- 1 What are Matlab mex files?
- 2 Why would you want to use CMake for creating mex files?
- 3 How do you use CMake with Matlab?
- 4 Hello World Example
- 5 More complex example: ITK based image reader
- 6 Platform specific issues
What are Matlab mex files?
Mex files are functions written in C or C++ that are callable in the Matlab scripting language in a Matlab interpretor. Matlab is a 'Matrix Laboratory', a general purpose scientific scripting language owned by The Mathworks company.
Details of writing mex files can be found in the Matlab documentation.
Before you begin
Matlab is a language with good syntax for working with matrices, a variety of functions, excellent documentation, and it is ubiquitous throughout the academic, scientific community. On the other hand, it is extremely slow, has poor memory utilization, is prohibitively expensive, sees little use outside academia, has a language syntax that is only good for simple procedural scripting, is closed source, and has numerous bugs. Writing mex files is often an attempt to address some of these limitations -- speed and memory usage. However, it is a difficult and not very elegant solution. Instead, researchers should consider using superior products, such as SciPy, SciLab, Sage, or Octave.
Why would you want to use CMake for creating mex files?
If you have a very small project that consists of only a single source code file that does not link to other libraries, then simply using the mex compiler at the command line is all that you need. However, if your project is non-trivial, there are many advantages to using CMake. A make system allows you to recompile and link only the files that change during development and to perform parallel builds. CMake provides a configuration system finding libraries on systems. The are many advantages to organizing and controlling the build system in a simple and powerful way, which CMake can do, among other things.
How do you use CMake with Matlab?
Background on the Matlab mex "compiler"
Matlab comes with a mex "compiler". It is not a true compiler, but a frontend build script to the compiler of your choice. On MS Windows it is a perl script, and on Unix-like systems it is a shell script, although they have the same user interface. Issuing
allows you to setup the configuration file the mex script uses to determine which compiler it will use, the flags it will pass, etc.
shows the compiler and settings the build script is using.
The mex compiler can process C, C++, or Fortran code. The code must contain a gateway function with specific syntax that Matlab hooks into. Primary Matlab itself is written is C, and a variety of functions are available in the mex.h header for interrogating Matlab data structures, allocating memory in a way that it is controlled by Matlab, etc. The result of this process is a shared library (dll) mexfile that is loaded by by the Matlab interpretor when the basename is found in Matlab's path.
How can CMake fit into this process?
There are two basic approaches to utilize CMake for the process of generating mexfiles.
Try to emulate the logic built into the mex build script in CMakeLists.txt
Since mexfiles are simply native shared libraries with some special functions, etc., it is possible to bypass the mex build script completely. The logic built into the mex built script can be replaced by appropriate scripting of the CMakeLists.txt.
Unfortunately, this approach requires significant effort, and it is difficult to maintain. In addition to the mex gateway function, a mex file requires specific preprocessor definitions, compiler flags, link scripts, linked libraries, etc. These must be reproduced in the CMakeLists.txt. The options vary across compilers and across platforms. Furthermore, Mathworks produces new Matlab versions twice a year, and these options change across versions. Configuration must be maintained for every Matlab version that is desired, and new releases of Matlab likely break the build process.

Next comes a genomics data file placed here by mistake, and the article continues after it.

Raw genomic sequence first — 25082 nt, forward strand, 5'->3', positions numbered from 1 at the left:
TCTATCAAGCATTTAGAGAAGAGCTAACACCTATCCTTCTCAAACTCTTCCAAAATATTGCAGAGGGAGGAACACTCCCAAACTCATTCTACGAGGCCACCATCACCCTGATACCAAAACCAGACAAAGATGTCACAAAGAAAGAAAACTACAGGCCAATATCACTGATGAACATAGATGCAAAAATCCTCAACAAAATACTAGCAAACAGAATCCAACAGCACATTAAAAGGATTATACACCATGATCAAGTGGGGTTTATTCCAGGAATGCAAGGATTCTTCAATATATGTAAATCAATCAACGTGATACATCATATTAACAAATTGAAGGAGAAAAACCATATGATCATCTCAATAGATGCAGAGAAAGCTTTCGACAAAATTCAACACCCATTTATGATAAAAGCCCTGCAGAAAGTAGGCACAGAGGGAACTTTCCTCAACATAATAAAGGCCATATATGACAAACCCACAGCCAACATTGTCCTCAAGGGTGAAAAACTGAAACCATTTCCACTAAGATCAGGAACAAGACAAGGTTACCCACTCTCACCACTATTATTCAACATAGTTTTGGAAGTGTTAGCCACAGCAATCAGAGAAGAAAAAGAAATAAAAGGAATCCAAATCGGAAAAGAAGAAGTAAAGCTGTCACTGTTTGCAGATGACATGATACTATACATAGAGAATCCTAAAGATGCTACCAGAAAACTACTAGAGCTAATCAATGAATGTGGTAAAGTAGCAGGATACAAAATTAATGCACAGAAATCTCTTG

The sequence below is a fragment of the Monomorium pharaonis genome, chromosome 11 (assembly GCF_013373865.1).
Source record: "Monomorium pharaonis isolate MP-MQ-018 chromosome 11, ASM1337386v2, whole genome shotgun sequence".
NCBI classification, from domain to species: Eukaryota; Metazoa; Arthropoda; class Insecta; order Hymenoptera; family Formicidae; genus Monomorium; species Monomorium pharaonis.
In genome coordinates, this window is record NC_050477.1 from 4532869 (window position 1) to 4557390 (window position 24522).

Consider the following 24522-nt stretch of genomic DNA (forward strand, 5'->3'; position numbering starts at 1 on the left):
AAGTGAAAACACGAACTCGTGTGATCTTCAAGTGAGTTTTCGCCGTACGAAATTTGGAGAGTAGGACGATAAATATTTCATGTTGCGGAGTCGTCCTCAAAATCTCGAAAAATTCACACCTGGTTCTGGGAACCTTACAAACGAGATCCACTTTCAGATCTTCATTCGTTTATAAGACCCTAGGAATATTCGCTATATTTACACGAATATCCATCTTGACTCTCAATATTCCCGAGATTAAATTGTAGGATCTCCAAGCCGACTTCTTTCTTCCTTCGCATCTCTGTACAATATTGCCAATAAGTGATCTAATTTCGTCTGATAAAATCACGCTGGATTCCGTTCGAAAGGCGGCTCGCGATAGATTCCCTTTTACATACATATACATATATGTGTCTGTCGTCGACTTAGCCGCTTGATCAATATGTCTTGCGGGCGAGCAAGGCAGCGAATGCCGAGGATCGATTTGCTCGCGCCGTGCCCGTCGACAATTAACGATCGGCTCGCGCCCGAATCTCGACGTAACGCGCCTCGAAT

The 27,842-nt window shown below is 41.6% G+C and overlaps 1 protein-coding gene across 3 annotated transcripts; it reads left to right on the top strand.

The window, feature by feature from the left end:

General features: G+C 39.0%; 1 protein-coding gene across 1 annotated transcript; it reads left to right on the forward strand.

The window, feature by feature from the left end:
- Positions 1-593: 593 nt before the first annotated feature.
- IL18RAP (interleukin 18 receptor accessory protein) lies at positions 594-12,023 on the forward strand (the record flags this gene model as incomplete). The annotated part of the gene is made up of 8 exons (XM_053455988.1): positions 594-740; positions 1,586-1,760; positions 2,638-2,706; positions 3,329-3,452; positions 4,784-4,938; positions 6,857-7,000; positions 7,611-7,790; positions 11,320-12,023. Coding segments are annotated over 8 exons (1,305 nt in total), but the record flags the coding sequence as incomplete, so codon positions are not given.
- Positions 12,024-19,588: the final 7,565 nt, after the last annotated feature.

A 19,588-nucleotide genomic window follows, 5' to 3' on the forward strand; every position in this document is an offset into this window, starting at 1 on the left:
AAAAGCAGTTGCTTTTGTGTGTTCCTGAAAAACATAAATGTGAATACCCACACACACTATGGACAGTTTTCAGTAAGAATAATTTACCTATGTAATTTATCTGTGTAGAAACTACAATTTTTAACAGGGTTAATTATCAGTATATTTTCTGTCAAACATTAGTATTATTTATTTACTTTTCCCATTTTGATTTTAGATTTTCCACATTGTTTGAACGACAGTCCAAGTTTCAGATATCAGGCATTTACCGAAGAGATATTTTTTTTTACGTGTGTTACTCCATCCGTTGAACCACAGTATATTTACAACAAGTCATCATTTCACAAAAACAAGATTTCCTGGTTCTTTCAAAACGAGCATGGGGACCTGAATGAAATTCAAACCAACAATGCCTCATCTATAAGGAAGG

Tell CMake to treat the mex build script as the project's compiler
The other option is to tell CMake to treat the mex build script as the project's compiler. This approach dulls the power of CMake in some cases due to the limited capabilities of the mex script, but it makes project much more maintainable. This article describes this approach.
If the mex script is in the system's PATH environment variable, setting the CC or CXX environmental variable is all that is required:
CC=mex CXX=mex cmake /path/to/project/source
This method requires a patched version of CMake. The patch can be obtained XXXhereXXX.
There are some differences from normal CMake usage when using the mex build script as the system compiler. Instead of configuring additional compiler flags from within CMake, compiler flags for the underlying compiler must be set in the mexopts configuration file. Compiler flags configured in CMake should be options sent to the mex compiler.
It is still possible to use the
include_directories() link_directories() target_link_libraries()
scripting directives in the project's CMakeLists.txt.
Since all mexfiles are shared libraries,
add_executable() add_library(library_name STATIC sources.cpp)
are not valid ways for generating targets. CMake targets should be made with
add_library(library_name SHARED sources.cpp)
add_library(library_name MODULE sources.cpp)
Hello World Example
To compile this example, unpack the source, then
mkdir hello_b cd hello_b CC=/path/to/mex CXX=/path/to/mex /path/to/cmake /path/to/source make
Next, at a Matlab prompt,
cd /path/to/hello_b/tests/ hello
This project has successfully been tested on the following setups:
- 32-bit Linux/Matlab R2007a/gcc-4.1.1
- 64-bit Linux/Matlab R2007a/gcc-4.1.1
- 32-bit WindowsXP/Matlab R2008a/gnumex
More complex example: ITK based image reader
Here is a more complex project that demonstrates finding external projects, adding additional include directories, and linking to libraries.